Identification of Didecyldimethylammonium Salts and Salicylic Acid as Antimicrobial Compounds in Commercial Fermented Radish Kimchi
Jing Li, Jennifer L. Chaytor, Brandon Findlay, Lynn M. McMullen, David C. Smith, and John C. Vederas
Department of Chemistry and Department of Agricultural, Food and Nutritional Science, University of Alberta, Edmonton, Alberta, Canada T6G 2G2.
Daikon radish (Raphanus sativus) fermented with lactic acid bacteria, especially Leuconostocor Lactobacillus spp., can be used to make kimchi, a traditional Korean fermented vegetable. Commercial Leuconostoc/radish root ferment filtrates are claimed to have broad spectrum antimicrobial activity. Leuconostoc kimchii fermentation products are patented as preservatives for cosmetics, and certain strains of this organism are reported to produce antimicrobial peptides (bacteriocins). We examined the antimicrobial agents in commercial Leuconostoc/radish root ferment filtrates. Both activity-guided fractionation with Amberlite XAD-16 and direct extraction with ethyl acetate gave salicylic acid as the primary agent with activity against Gram-negative bacteria. Further analysis of the ethyl acetate extract revealed that a didecyldimethylammonium salt was responsible for the Gram-positive activity. The structures of these compounds were confirmed by a combination of 1H- and 13C NMR, high-performance liquid chromatography, high-resolution mass spectrometry, and tandem mass spectrometry analyses. Radiocarbon dating indicates that neither compound is a fermentation product. No antimicrobial peptides were detected.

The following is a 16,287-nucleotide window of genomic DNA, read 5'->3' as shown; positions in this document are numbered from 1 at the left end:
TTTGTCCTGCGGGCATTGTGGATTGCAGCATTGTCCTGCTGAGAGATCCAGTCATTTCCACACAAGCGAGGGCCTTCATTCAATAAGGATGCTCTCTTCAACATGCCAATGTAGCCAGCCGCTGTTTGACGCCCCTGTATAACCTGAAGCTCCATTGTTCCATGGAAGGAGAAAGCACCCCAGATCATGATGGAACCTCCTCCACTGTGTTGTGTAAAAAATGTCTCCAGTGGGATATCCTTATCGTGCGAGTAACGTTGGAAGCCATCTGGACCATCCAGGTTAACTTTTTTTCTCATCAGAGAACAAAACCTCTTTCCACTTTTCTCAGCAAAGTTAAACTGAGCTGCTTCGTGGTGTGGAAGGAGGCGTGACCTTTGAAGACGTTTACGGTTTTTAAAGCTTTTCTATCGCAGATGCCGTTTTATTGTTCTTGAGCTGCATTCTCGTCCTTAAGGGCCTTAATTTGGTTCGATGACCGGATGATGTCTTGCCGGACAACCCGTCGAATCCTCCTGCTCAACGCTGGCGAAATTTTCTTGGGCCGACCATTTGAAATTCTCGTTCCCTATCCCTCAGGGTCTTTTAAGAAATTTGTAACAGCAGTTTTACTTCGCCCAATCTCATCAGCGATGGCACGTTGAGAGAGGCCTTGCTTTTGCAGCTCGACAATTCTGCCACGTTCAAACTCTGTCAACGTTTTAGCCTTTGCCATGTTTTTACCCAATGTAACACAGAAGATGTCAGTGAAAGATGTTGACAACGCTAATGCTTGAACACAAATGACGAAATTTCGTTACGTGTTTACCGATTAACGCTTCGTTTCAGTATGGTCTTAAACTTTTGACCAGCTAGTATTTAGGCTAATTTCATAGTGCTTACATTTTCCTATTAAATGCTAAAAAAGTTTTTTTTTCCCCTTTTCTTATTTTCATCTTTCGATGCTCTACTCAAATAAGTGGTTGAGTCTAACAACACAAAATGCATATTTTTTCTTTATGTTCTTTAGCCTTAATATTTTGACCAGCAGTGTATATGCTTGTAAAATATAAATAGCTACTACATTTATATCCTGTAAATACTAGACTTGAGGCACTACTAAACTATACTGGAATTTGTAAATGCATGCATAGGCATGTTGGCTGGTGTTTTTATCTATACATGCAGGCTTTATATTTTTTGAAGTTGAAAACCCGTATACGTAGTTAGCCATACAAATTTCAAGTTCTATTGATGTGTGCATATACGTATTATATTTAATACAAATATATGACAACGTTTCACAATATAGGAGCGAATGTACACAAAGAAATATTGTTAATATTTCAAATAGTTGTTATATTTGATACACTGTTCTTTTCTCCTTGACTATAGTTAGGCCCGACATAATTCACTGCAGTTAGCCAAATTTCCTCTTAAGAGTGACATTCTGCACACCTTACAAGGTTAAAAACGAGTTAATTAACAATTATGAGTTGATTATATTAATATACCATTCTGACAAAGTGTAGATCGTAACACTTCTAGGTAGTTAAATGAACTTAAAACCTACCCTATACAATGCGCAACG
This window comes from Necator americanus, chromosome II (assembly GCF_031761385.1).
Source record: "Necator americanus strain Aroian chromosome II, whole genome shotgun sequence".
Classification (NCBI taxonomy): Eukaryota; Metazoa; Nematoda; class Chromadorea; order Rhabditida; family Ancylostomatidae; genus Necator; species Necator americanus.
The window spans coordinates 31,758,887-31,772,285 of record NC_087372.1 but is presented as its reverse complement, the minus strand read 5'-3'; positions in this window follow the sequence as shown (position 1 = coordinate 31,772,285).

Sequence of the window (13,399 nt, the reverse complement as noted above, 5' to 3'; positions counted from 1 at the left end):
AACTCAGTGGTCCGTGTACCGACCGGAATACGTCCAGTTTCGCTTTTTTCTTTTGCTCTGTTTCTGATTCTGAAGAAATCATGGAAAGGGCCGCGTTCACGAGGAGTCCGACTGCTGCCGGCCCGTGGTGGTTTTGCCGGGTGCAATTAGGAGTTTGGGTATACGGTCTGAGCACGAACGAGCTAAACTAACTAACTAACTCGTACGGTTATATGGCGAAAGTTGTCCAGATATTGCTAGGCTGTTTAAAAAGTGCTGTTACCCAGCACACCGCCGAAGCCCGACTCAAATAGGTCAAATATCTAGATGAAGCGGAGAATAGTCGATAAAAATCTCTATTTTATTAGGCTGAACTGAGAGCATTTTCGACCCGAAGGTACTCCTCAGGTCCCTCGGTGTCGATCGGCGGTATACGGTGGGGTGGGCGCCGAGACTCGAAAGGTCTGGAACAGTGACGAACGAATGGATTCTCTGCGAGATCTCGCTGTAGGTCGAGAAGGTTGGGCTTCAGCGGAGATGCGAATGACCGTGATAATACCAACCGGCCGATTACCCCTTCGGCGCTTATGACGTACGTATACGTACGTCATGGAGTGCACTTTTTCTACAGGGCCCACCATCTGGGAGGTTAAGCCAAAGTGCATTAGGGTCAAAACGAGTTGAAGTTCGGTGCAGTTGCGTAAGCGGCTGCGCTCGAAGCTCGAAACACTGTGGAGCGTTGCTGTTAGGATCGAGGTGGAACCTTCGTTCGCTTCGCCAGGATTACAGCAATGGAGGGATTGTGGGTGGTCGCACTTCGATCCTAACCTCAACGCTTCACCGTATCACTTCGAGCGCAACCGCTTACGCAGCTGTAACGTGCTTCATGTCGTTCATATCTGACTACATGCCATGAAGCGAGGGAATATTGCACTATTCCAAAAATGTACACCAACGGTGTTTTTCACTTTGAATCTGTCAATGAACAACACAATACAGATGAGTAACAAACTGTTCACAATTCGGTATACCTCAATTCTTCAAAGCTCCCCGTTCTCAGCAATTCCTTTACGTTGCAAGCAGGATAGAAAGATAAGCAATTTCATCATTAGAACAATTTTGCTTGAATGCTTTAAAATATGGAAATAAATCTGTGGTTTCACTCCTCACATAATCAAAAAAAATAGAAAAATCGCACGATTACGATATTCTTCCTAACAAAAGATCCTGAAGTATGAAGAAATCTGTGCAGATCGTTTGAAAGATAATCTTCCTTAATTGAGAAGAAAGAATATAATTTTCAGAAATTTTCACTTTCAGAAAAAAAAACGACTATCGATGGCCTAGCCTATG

Keywords: antimicrobial peptides; salicylic acid; didecyldimethylammonium salts; bacteriocins; Raphanus sativus; Leuconostoc/radish root ferment filtrate.